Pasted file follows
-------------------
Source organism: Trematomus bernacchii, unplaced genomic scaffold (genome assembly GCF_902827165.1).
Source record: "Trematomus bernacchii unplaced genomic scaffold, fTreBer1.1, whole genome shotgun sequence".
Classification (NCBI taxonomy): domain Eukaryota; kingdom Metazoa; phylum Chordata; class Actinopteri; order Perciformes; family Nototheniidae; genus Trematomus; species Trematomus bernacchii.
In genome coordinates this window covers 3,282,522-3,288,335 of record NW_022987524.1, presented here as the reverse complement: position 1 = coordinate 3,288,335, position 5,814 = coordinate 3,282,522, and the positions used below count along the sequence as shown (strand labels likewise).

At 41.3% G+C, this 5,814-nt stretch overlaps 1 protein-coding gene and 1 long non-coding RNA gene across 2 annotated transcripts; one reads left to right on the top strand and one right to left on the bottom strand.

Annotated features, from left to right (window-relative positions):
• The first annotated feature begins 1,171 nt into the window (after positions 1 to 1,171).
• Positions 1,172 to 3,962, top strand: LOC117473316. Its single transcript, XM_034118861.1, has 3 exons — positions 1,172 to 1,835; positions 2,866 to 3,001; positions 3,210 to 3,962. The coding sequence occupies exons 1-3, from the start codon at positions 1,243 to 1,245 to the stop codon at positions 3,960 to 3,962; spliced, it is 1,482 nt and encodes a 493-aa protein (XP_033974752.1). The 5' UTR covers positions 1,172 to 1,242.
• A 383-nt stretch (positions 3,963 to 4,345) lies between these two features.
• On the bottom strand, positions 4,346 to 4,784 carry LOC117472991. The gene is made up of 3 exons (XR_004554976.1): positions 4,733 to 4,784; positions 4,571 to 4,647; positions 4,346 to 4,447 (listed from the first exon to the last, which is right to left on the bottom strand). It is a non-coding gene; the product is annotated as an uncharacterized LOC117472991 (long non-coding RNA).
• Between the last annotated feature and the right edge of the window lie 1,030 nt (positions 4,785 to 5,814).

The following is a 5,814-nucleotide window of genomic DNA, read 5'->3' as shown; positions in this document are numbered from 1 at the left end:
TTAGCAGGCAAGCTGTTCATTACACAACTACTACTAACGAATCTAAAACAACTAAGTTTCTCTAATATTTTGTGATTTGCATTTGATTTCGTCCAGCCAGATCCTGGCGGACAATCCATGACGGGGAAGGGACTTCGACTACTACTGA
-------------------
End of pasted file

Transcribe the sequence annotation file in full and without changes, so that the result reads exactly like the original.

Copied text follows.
Source organism: Trematomus bernacchii, unplaced genomic scaffold (genome assembly GCF_902827165.1).
Source record: "Trematomus bernacchii unplaced genomic scaffold, fTreBer1.1, whole genome shotgun sequence".
Classification (NCBI taxonomy): domain Eukaryota; kingdom Metazoa; phylum Chordata; class Actinopteri; order Perciformes; family Nototheniidae; genus Trematomus; species Trematomus bernacchii.
In genome coordinates this window covers 3,282,522-3,288,335 of record NW_022987524.1, presented here as the reverse complement: position 1 = coordinate 3,288,335, position 5,814 = coordinate 3,282,522, and the positions used below count along the sequence as shown (strand labels likewise).

At 41.3% G+C, this 5,814-nt stretch overlaps 1 protein-coding gene and 1 long non-coding RNA gene across 2 annotated transcripts; one reads left to right on the top strand and one right to left on the bottom strand.

Annotated features, from left to right (window-relative positions):
• The first annotated feature begins 1,171 nt into the window (after positions 1 to 1,171).
• Positions 1,172 to 3,962, top strand: LOC117473316. Its single transcript, XM_034118861.1, has 3 exons — positions 1,172 to 1,835; positions 2,866 to 3,001; positions 3,210 to 3,962. The coding sequence occupies exons 1-3, from the start codon at positions 1,243 to 1,245 to the stop codon at positions 3,960 to 3,962; spliced, it is 1,482 nt and encodes a 493-aa protein (XP_033974752.1). The 5' UTR covers positions 1,172 to 1,242.
• A 383-nt stretch (positions 3,963 to 4,345) lies between these two features.
• On the bottom strand, positions 4,346 to 4,784 carry LOC117472991. The gene is made up of 3 exons (XR_004554976.1): positions 4,733 to 4,784; positions 4,571 to 4,647; positions 4,346 to 4,447 (listed from the first exon to the last, which is right to left on the bottom strand). It is a non-coding gene; the product is annotated as an uncharacterized LOC117472991 (long non-coding RNA).
• Between the last annotated feature and the right edge of the window lie 1,030 nt (positions 4,785 to 5,814).

The following is a 5,814-nucleotide window of genomic DNA, read 5'->3' as shown; positions in this document are numbered from 1 at the left end:
TTAGCAGGCAAGCTGTTCATTACACAACTACTACTAACGAATCTAAAACAACTAAGTTTCTCTAATATTTTGTGATTTGCATTTGATTTCGTCCAGCCAGATCCTGGCGGACAATCCATGACGGGGAAGGGACTTCGACTACTACTGA